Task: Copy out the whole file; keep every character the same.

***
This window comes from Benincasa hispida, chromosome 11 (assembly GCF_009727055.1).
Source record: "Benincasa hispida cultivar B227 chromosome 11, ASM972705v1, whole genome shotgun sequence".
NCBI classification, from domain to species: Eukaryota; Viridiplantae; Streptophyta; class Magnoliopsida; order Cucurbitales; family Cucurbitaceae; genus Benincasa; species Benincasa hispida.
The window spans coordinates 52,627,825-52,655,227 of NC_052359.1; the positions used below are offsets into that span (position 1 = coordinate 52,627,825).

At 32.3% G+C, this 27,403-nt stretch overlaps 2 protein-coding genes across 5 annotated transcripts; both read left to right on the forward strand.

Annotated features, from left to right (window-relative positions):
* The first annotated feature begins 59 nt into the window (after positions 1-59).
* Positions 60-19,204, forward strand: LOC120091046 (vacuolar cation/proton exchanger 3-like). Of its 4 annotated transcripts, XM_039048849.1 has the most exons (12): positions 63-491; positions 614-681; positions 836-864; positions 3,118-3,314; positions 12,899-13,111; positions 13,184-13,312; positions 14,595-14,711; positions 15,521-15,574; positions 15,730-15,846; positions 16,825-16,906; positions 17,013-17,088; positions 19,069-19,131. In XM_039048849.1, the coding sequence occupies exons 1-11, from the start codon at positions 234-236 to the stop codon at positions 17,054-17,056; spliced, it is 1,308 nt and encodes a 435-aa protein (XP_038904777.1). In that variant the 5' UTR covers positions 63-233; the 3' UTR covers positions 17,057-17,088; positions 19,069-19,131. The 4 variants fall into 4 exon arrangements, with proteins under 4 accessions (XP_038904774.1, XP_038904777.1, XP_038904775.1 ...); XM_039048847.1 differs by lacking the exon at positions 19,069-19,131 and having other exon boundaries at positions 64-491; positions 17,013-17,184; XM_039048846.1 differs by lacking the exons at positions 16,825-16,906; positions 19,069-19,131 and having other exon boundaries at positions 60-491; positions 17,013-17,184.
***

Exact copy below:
This window comes from Benincasa hispida, chromosome 11 (assembly GCF_009727055.1).
Source record: "Benincasa hispida cultivar B227 chromosome 11, ASM972705v1, whole genome shotgun sequence".
NCBI classification, from domain to species: Eukaryota; Viridiplantae; Streptophyta; class Magnoliopsida; order Cucurbitales; family Cucurbitaceae; genus Benincasa; species Benincasa hispida.
The window spans coordinates 52,627,825-52,655,227 of NC_052359.1; the positions used below are offsets into that span (position 1 = coordinate 52,627,825).

At 32.3% G+C, this 27,403-nt stretch overlaps 2 protein-coding genes across 5 annotated transcripts; both read left to right on the forward strand.

Annotated features, from left to right (window-relative positions):
* The first annotated feature begins 59 nt into the window (after positions 1-59).
* Positions 60-19,204, forward strand: LOC120091046 (vacuolar cation/proton exchanger 3-like). Of its 4 annotated transcripts, XM_039048849.1 has the most exons (12): positions 63-491; positions 614-681; positions 836-864; positions 3,118-3,314; positions 12,899-13,111; positions 13,184-13,312; positions 14,595-14,711; positions 15,521-15,574; positions 15,730-15,846; positions 16,825-16,906; positions 17,013-17,088; positions 19,069-19,131. In XM_039048849.1, the coding sequence occupies exons 1-11, from the start codon at positions 234-236 to the stop codon at positions 17,054-17,056; spliced, it is 1,308 nt and encodes a 435-aa protein (XP_038904777.1). In that variant the 5' UTR covers positions 63-233; the 3' UTR covers positions 17,057-17,088; positions 19,069-19,131. The 4 variants fall into 4 exon arrangements, with proteins under 4 accessions (XP_038904774.1, XP_038904777.1, XP_038904775.1 ...); XM_039048847.1 differs by lacking the exon at positions 19,069-19,131 and having other exon boundaries at positions 64-491; positions 17,013-17,184; XM_039048846.1 differs by lacking the exons at positions 16,825-16,906; positions 19,069-19,131 and having other exon boundaries at positions 60-491; positions 17,013-17,184.